A N.sup.α -tert-butyloxycarbonyl-N,O-dimethyl-phenylalanine hydroxamic acid (Boc--Phe--N(OMe)Me) 5

The title compound was synthesized from tert-butyloxycarbonyl-L-phenylalanine (2.65 g, 0.1 mmol) and N,O-dimethylhydroxylamine hydrochloride (1.07 g, 11 mmol) according to the procedure given for 1. The synthesis yielded compound 5 as an oil (2.48 g, 81%): Rf 0.40 (ethyl acetate/hexane, 1:1), Rf 0.78 (chloroform/methanol/acetic acid, 85:10:5); 1 H-NMR (CDCl3, 17° C.) δ 1.38 (9H, s, C(CH3)3, 3.05 (2H, m, CH2), 3.18 (3H, s, N--CH3), 3.66 (3H, s, O--CH3), 4.97 (1H, m, CH), 5.18 (1H, d (br.), NH), 7.17-7.28 (5H, m, C6 H5).

B N-tert-butyloxycarbonyl-phenylalanylψ[CH2 NH] alanine amide (Boc--Pheψ[CH2 NH]Ala--NH2) 6

a. N-tert-butyloxycarbonyl-phenylalanal (Boc--Phe--CHO)

The title aldehyde was synthesized from N.sup.α -tert-butyloxycarbonyl-N,O-dimethyl-phenylalanine hydroxamic acid (0.92 g, 3 mmol) by reduction using LiAlH4 (0.28 g, 7.5 mmol) according to the procedure given for 2. Evaporation of ethyl acetate yielded a white powder (0.55 g, 73%): Rf 0.70 (ethyl acetate/hexane, 1:1), Rf 0.53 (chloroform/methanol, 9:1), which was used immediately in the next step.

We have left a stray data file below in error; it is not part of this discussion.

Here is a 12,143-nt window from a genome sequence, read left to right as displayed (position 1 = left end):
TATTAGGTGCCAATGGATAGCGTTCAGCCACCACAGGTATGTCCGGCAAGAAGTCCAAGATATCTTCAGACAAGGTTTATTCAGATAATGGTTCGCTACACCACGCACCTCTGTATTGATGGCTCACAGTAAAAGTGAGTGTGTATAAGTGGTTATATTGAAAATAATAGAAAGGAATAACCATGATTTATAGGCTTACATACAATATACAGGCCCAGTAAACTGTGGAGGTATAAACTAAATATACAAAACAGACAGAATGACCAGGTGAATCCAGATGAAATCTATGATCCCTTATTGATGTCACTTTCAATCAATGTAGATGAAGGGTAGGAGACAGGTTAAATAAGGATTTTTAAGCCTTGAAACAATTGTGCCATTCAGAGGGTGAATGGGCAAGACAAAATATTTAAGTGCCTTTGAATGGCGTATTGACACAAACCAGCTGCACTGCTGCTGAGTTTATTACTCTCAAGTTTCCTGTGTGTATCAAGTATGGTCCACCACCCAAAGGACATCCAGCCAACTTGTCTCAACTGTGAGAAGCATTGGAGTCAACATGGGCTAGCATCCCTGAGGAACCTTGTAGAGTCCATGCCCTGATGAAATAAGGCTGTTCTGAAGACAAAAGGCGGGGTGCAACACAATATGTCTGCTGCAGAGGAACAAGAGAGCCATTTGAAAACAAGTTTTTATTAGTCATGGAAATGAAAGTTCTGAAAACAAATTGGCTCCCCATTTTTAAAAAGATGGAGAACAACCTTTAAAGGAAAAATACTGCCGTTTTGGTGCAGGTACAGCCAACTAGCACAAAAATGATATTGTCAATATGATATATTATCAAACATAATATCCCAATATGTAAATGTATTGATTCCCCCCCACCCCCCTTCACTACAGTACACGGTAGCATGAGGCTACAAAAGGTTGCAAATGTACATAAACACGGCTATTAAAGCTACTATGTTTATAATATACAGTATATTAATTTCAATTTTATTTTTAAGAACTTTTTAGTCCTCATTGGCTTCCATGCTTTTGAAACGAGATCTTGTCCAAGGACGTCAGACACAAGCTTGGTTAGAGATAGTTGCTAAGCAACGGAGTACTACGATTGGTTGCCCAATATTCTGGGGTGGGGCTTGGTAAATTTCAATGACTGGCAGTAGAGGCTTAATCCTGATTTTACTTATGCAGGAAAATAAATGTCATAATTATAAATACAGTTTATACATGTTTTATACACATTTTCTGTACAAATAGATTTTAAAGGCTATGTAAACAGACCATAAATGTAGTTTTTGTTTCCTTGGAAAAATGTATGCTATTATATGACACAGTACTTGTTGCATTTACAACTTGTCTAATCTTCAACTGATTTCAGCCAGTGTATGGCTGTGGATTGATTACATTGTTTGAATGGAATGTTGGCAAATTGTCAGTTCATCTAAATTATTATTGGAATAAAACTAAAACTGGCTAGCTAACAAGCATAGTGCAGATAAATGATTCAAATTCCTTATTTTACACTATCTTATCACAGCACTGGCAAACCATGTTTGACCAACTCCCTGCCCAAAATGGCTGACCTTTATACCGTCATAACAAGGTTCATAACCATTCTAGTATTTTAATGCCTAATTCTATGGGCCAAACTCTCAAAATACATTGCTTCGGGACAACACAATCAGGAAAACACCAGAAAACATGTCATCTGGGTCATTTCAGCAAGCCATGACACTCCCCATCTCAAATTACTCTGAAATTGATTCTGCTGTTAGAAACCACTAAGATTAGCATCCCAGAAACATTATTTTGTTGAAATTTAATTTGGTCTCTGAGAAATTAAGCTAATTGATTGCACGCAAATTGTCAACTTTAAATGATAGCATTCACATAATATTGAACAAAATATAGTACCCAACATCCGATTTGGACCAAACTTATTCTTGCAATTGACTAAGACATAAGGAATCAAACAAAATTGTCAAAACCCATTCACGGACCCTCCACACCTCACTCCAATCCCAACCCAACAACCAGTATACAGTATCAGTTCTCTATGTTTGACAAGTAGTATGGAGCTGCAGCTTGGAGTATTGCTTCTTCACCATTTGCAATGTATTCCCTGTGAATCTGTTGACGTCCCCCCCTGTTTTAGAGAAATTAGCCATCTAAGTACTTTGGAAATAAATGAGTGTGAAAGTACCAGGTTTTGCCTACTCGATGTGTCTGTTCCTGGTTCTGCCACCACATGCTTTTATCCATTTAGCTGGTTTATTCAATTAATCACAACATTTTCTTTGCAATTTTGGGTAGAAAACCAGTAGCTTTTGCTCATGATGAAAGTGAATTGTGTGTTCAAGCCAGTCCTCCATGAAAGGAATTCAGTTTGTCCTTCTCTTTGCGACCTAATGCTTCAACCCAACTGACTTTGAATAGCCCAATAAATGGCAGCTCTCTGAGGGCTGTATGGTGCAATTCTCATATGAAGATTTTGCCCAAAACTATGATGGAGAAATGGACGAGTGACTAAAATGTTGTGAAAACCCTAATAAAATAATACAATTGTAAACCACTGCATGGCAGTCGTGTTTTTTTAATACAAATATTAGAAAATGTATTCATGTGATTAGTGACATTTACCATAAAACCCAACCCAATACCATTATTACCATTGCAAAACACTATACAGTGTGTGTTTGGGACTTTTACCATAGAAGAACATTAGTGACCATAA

b. N-tert-butyloxycarbonyl-phenylalanylψ[CH2 NH] alanine amide (Boc--Pheψ[CH2 NH]Ala--NH2) 6

Compound 6 was prepared from N-tert-butyloxycarbonyl-phenylalanal (0.5 g, 2 mmol) and alanine amide hydrochloride (0.26 g, 2 mmol) by following the procedure described for 2. Crude product was purified by flash chromatography using ethyl acetate as mobile phase.